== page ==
Third and most important, however, is the basic flaw of the euro project. It is economically flawed because it is politically flawed, and it politically flawed because, as the Dutch professor Jaap Koelewijn pointed out, it is culturally flawed. The euro is doomed to fall because of insuperable cultural differences.

Ten years ago, the common currency was introduced for political reasons. The aim was to foster the political unification of the EU member states by removing economic barriers, such as different currencies, that existed between these states. This plan might have worked if the European states, especially those from the (predominantly Protestant) north and the (predominantly Catholic) south (plus orthodox Greece) had shared the same culture.

In the southern countries, governments are characterized by a higher degree of corruption, which is generally accepted and, up to a point, even considered benevolent and beneficial, because it is compensated by the government’s inefficiency and sloppiness in collecting taxes. The southern citizens do not expect much from the state, but the state does not expect much from them either. Southerners do not trust the government, but the political system works and is not even perceived to be oppressive because the state in return adopts a laissez faire attitude: it does not worry about being cheated by the citizens. Outwitting the taxman is generally accepted behavior and may even make a man so popular that he can rise to the political top. This is what happened with Silvio Berlusconi in Italy.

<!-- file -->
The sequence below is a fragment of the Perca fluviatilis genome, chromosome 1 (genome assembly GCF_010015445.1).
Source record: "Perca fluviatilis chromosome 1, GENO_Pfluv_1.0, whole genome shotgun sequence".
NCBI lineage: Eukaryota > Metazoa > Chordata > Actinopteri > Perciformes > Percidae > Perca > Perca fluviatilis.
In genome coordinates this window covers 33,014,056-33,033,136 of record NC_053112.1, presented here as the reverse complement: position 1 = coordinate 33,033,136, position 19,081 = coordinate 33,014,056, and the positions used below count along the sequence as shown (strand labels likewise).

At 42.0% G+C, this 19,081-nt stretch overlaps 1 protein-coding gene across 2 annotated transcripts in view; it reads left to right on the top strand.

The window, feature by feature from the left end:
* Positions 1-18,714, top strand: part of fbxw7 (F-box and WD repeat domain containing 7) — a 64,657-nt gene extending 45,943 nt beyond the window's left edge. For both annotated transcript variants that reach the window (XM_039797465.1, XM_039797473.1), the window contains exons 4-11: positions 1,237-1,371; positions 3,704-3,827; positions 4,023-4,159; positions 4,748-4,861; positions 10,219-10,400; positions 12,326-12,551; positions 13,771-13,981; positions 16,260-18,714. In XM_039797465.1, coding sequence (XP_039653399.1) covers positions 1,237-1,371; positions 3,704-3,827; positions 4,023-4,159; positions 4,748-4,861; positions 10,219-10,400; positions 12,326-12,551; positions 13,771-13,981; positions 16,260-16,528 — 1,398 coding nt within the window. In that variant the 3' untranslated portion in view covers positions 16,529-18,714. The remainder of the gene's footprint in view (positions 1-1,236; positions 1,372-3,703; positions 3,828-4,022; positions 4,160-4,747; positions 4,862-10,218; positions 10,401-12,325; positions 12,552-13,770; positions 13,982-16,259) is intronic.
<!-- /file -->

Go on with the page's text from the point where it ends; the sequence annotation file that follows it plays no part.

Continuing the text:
Before the euro was introduced, the states in Southern Europe made up for their losses in taxes by occasionally devaluating the currency as a method of indirect tax collection. The introduction of the euro, however, has made the latter impossible, and has put pressure on the governments in the south to improve their efficiency in collecting taxes. As the latter would make these governments hugely unpopular – by breaking the existing modus vivendi, a workable system which so far had not been perceived to be politically oppressive, they would in fact become oppressive – they preferred to accumulate huge budget deficits. When the euro was introduced, the EU authorities imposed upon the eurozone countries the obligation to keep their budget deficit below 3% of GDP and their government debt below 60% of GDP. To hide their real performance from the EU authorities, the southern governments cheated and fixed the figures in the same way that their own citizens had always been allowed to cheat.

The EU is now forcing the Greek government to clamp down on its citizens in a fashion which is incompatible with the political culture in Greece. If Greece fails to do so, the Germans will be forced to bail them out. The latter, however, is perceived by German taxpayers, who rebel against being forced to pay for the “cheating Greeks,” as unacceptable political oppression by the EU.